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Berlin attack suspect is a ‘nightmare’ for authorities

The manhunt stemming from Monday’s Christmas market massacre in Berlin has spread across Europe, and there’s a new suspect. His name is Anis Amri, and he is a 24-year-old asylum seeker from Tunisia. Judy Woodruff speaks with special correspondent Malcolm Brabant, who is in Berlin, about the suspect’s criminal history, the reward for information about him and increased surveillance in Germany.

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  • JUDY WOODRUFF:

    The manhunt in the Christmas market massacre in Berlin has now spread across Europe, and there's a new suspect. German officials today identified him as Anis Amri, a 24-year-old asylum seeker from Tunisia.

    For more, we turn to special correspondent Malcolm Brabant, who is in Berlin.

    Malcolm, first of all, what can you tell us about this suspect they've identified?

  • MALCOLM BRABANT:

    Well, this guy, Amri, the reason why German authorities know it's him is that they found his identity card in the door, in the floor well of the truck when they searched it.

    Now, he is really out of central casting when it comes to a petty criminal who has been radicalized, and he's the sort of nightmare that the authorities really have been dreading because he has been in the criminal justice system throughout Europe. He spent four years in jail in Italy for starting a fire. He slipped into Germany using the open border system. He tried to claim asylum here.

    The German authorities actually had him in their custody three times but each time they managed to let him go. They wanted to deport him back to Tunisia but weren't able to because the Tunisians said he wasn't one of their citizens.

    Now, this is a problem when people try to deport people is some of the third-world countries, they don't want the guys back. So, this guy Amri slipped away from the Germans and now, they're desperately trying to find him.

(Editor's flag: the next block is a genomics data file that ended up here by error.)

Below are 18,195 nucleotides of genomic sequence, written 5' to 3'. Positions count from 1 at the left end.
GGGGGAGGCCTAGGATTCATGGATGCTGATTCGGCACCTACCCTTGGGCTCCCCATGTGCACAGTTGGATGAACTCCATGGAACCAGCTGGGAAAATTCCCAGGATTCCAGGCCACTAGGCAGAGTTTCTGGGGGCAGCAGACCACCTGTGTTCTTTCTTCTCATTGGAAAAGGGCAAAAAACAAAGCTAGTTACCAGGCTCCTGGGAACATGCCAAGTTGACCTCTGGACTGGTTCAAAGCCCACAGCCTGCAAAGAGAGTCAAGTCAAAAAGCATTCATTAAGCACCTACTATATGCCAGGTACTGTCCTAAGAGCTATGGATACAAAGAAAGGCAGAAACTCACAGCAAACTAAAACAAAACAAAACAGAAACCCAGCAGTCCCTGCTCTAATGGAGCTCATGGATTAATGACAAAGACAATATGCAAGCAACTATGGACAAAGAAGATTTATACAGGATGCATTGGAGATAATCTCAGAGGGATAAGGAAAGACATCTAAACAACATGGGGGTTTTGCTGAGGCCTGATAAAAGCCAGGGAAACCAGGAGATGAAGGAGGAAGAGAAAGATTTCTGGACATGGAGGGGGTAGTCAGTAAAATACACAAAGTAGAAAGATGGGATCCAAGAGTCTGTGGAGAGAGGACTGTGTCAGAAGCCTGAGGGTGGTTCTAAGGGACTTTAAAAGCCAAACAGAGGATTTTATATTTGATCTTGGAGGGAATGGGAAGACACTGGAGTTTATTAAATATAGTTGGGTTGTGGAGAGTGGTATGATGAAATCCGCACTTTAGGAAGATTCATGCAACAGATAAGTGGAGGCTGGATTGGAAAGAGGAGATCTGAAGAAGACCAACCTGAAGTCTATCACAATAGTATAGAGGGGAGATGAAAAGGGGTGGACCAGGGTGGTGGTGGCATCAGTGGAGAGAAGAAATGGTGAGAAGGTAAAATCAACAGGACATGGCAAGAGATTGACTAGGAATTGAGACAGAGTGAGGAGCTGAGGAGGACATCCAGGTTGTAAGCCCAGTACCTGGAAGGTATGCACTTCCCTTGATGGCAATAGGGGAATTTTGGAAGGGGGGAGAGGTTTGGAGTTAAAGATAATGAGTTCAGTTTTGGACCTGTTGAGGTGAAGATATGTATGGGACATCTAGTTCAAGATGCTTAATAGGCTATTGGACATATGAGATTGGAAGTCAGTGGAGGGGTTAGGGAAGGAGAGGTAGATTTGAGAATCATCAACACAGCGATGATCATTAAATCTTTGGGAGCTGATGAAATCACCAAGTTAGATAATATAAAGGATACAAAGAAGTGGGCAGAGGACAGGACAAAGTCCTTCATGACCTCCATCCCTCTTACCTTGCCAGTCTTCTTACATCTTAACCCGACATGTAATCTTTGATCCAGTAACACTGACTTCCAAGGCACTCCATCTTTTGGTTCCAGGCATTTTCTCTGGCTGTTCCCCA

• JUDY WOODRUFF:

    So, Malcolm, we know authorities raided or visited two different places today. What if they said about that?

  • MALCOLM BRABANT:

    Well, there have been a number of raids that have taken place. They've raided a couple of apartments in the Berlin area. They also raided an asylum center in the Rhineland to the west of here, the Dutch border, which is a place he was thought to be staying but on each of these raids, they, unfortunately, didn't find him.

    Now, what the authorities have done and what is really quite significant is they have said they would be willing to pay more than $100,000 for information leading to the arrest of this man. Now, the reason they're doing this is they believe that this man has gone underground in radicalized areas, that there are probably a network of people he's associated with because, for example, he was supposedly keeping company who was an ISIS recruiter and somebody who radicalized others in the past who is now in the custody of the German authorities.

    And what they're trying to do is they're hoping the money will loosen the tongues of people in areas where people might be frightened and hopefully this money will lead to Amri and help them to capture him before he does any more damage.

  • JUDY WOODRUFF:

    Separately, Malcolm. We know the German cabinet today approved more public surveillance in Germany. What's the background of that?

  • MALCOLM BRABANT:

    Well, this is a really controversial thing as far as Germans are concerned because it means there will be many more CCTV cameras around and other sorts of public surveillance. Now, this is something Germans are extremely sensitive about because of their history and that dates back to the Second World War when, of course, the Gestapo had terrible networks monitoring people. And then when the Iron Curtain came down, of course, the East Germans were under the Stasi noses dreadful in public and national surveillance going on.

    And so, Germans guard their privacy very closely indeed, almost to the extent that it's ridiculous. For example, the first pictures that the authorities were issuing of Amri had his eyes blurred because that was to respect his privacy. Now, since then, they have gone public. But the authorities do believe here that they have to have more sort of — more surveillance to make sure that security is in place here, and that's something that the German public is not going to like.

  • JUDY WOODRUFF:

    And just very quickly, Malcolm, we know the police tape has been removed from the scene of where this truck attack took place. The market is now opened again. Are people going back there?

  • MALCOLM BRABANT:

    Yes. It's a very, very sad sight, indeed. The crime scene tape was lifted about four hours ago and the lights are on, but all these Christmas market stalls are closed. There's a bar right next to Wilhelm Kaiser Church, the bombed out wreck of the church, which was there to remind people of the Second World War. It feels like Christmas has been killed.

  • JUDY WOODRUFF:

    Such a grim time.

    Malcolm Brabant reporting for us from Berlin — thank you.

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